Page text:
Sorry to go on, but the final point is that we are not getting worse in my opinion, the rest of the world is just getting much better.

But there is something going on with math there is no doubt about it; I think we have always been poor at math, the issue is we must do better in a global economy.

All good and valid points Mervel. As late as the 60s and much of the 70s that one in four you speak of could still find gainful employment. Factories, and other decent paying jobs. You could make $10 an hour in the seventies just sweeping the floors at J&L Steel or working in the talc mines. Enough to get a person by on and often times a better wage than those other three in four were getting. Not true anymore and that is a big difference.

I just hate this constant dribble from all corners that somehow ” American students are lazy and dumb just like their teachers.”….too many of these “kids” work hard and are bright and eager to learn as are many of their teachers.

OK, not sorry to go on: What’s the fix? ” If it ain’t broke, don’t try to fix it.”

You say wha? Well, for a whole lot of kids they are doing fine. They get it. Sooo, ” Don’t throw out the baby with the bath water.” Stop changing how math is taught to everyone because some do not get it. simple as that.

TRACK STUDENTS IN MATH FROM DAY ONE. Yes, grouping by ability, progress, whatever you want to call it. And having a teacher’s aid standing behind a student in a class that very demanding will not make that student the same as the student who gets it right away. BE HONEST! with parents. No, not everyone can grow up to be a rocket scientist if you just give them enough time. Groups that are not doing well, then try different methods. Stop sending students who are/were doing just fine down experimental rabbit holes.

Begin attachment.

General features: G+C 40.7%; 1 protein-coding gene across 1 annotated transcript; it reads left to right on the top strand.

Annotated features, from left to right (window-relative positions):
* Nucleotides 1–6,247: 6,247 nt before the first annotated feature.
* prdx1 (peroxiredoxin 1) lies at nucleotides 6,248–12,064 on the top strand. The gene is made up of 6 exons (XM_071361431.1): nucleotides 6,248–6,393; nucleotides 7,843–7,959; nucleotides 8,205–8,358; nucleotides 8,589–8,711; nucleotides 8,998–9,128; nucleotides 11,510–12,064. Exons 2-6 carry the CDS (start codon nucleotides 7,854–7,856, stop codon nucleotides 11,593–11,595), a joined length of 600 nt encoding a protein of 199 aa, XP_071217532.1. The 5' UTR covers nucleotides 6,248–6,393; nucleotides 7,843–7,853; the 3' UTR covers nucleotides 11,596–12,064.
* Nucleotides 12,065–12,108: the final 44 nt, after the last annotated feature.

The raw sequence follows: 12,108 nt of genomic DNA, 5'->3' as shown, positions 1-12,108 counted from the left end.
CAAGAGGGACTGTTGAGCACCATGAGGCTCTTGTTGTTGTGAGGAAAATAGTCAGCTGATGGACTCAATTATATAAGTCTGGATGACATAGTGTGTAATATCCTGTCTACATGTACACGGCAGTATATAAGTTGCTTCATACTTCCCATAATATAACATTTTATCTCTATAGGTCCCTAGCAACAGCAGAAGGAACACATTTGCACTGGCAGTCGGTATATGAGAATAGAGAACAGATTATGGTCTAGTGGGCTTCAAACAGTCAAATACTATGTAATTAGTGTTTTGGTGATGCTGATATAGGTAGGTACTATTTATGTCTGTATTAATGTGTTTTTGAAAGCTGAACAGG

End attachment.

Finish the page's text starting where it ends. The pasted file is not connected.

There is more than enough money spent on public pre-K-12 education. If they eliminated the people drawing an”education paycheck” who have nothing to do with students and used that money to provide varied opportunities rather than a one size fits all education scheme I think we’d all feel better about the tax dollars being spent on public education.

Very interesting article in this week’s New Yorker about what happens when you go insane over testing progress using false measures of success and the Atlanta school districts massive cheating scandal.

I think the key on funding zeke is as you say; putting money in the classroom and minimizing all of the money spent outside of the classroom, where a good portion of school budgets are spent today.

We have a sociopolitical culture that rejects fact-based evidence. It’s no surprise we stink at math. I’m sure some nutjob will be insisting that we teach “2+2 = 4 is just a theory.”

I think math education in practice is too theoretical. Yes, there needs to be a theoretical basis in the beginning. But if you want to really engage students and – more importantly – have them retain the information, then it needs to be taught in a way that they feel will be relevant to their ordinary lives.

I took advanced math in high school and got a BS in math in college. But since I didn’t pursue a math related career, I use none of it. I think there’s very little math beyond maybe 9th grade (at least as per the curriculum when I was in school) that I’ve used in my daily life. Basic arithmetic to balance my checkbook, percentages, a little algebra but no calculus, virtually no trig. I remember how excited I was at one summer job at a park where I was able to use the Pythagorean Theorem to figure out approximately where second base on a softball field was supposed to go. That was about the only time I’ve used it. In 7th grade, we spent a period of time learning how to calculate the square root by hand. Talk about mind-numbing. It’s amazing it didn’t kill my love for numbers.

When I briefly taught math, I tried to use real-life type examples (sports, carpentry, etc) that might not only interest my students in the short-term but show them that there is a use for it beyond the standardized test.